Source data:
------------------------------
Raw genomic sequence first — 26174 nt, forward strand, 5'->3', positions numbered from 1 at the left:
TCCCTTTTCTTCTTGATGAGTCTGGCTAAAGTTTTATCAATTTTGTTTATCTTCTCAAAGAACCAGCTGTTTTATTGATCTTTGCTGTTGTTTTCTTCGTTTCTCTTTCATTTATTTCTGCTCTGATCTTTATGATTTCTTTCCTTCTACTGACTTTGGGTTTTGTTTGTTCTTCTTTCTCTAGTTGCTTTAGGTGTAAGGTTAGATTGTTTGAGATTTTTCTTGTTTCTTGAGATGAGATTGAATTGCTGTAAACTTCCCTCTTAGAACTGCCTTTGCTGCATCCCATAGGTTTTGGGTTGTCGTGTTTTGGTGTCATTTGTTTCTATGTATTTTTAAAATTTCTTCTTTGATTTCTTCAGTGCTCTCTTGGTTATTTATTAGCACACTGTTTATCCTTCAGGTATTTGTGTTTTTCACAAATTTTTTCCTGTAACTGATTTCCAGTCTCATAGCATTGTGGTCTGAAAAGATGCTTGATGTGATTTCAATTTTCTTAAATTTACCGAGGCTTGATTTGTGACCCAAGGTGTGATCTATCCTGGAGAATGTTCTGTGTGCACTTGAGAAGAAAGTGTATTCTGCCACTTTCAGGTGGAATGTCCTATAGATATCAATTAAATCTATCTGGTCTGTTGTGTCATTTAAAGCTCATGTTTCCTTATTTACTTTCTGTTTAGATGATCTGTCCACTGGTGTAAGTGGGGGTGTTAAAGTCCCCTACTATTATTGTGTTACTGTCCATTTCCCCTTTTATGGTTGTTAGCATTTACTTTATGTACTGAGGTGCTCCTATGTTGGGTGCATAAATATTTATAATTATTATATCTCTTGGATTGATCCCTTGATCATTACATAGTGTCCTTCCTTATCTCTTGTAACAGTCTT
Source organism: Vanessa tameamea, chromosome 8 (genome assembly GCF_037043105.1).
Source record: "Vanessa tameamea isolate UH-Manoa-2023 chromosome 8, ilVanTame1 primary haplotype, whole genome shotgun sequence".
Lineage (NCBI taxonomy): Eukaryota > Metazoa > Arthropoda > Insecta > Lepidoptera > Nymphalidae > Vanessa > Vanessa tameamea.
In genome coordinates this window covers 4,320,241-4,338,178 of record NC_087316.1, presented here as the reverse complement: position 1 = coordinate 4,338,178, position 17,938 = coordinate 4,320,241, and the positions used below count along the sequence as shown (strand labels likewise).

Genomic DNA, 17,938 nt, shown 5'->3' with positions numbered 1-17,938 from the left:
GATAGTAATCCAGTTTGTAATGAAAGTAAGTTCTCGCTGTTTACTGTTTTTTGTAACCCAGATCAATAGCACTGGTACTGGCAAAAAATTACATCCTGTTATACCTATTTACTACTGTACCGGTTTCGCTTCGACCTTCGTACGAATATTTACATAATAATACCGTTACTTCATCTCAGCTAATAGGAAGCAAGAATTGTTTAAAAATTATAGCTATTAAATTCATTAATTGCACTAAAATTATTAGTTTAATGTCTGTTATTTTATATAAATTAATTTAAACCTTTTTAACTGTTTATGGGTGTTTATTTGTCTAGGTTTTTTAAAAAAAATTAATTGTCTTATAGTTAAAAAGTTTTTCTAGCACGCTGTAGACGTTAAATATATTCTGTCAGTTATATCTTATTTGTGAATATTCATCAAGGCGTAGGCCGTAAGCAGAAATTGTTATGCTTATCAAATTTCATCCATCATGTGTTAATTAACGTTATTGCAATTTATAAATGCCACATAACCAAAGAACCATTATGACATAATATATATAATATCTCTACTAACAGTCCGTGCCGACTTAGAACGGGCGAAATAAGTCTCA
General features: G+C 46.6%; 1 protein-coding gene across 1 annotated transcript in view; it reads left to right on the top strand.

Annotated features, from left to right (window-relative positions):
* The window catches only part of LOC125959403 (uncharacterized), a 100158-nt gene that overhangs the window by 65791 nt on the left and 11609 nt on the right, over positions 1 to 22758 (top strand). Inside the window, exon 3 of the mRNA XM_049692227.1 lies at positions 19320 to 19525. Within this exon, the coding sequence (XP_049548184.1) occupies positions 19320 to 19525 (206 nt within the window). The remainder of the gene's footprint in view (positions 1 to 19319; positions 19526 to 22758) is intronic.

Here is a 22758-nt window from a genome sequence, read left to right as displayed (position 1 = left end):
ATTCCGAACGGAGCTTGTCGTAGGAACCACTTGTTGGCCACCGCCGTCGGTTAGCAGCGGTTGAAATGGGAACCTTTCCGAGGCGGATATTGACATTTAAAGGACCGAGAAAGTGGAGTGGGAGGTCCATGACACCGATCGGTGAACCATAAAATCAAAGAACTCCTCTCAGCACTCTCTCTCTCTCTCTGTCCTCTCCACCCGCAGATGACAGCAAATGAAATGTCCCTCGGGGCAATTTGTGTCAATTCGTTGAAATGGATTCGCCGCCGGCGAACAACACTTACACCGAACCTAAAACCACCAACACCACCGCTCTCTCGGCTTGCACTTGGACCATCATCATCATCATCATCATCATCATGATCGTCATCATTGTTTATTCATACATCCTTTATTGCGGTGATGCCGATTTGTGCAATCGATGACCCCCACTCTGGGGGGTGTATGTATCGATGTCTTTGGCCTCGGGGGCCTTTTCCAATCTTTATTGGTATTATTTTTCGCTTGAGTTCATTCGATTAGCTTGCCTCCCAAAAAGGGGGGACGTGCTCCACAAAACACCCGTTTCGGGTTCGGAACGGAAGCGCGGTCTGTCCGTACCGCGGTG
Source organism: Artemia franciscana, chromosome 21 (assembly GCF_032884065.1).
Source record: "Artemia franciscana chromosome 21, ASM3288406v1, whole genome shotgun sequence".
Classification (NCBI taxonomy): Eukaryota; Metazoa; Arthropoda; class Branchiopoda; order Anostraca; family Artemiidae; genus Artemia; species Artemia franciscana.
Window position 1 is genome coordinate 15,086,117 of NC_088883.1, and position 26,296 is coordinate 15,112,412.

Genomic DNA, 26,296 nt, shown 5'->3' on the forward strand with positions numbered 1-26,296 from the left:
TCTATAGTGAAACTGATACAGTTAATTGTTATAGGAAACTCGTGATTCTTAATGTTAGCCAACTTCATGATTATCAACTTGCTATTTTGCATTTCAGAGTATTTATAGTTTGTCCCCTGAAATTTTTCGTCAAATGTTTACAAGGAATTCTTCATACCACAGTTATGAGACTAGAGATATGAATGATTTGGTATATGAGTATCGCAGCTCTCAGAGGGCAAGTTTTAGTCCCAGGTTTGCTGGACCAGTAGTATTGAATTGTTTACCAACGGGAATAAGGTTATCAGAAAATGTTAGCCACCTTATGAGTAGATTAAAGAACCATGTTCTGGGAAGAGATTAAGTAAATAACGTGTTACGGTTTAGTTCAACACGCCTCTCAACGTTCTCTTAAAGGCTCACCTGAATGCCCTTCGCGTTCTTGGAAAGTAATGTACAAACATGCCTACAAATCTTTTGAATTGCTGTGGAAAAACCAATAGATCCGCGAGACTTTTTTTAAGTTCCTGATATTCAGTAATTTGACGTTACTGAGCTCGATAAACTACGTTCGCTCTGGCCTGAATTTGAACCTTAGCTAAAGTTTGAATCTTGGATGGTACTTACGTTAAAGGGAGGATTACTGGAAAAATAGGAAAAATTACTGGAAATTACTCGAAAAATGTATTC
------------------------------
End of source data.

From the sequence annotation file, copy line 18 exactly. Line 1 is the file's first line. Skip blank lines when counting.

Genomic DNA, 26,296 nt, shown 5'->3' on the forward strand with positions numbered 1-26,296 from the left: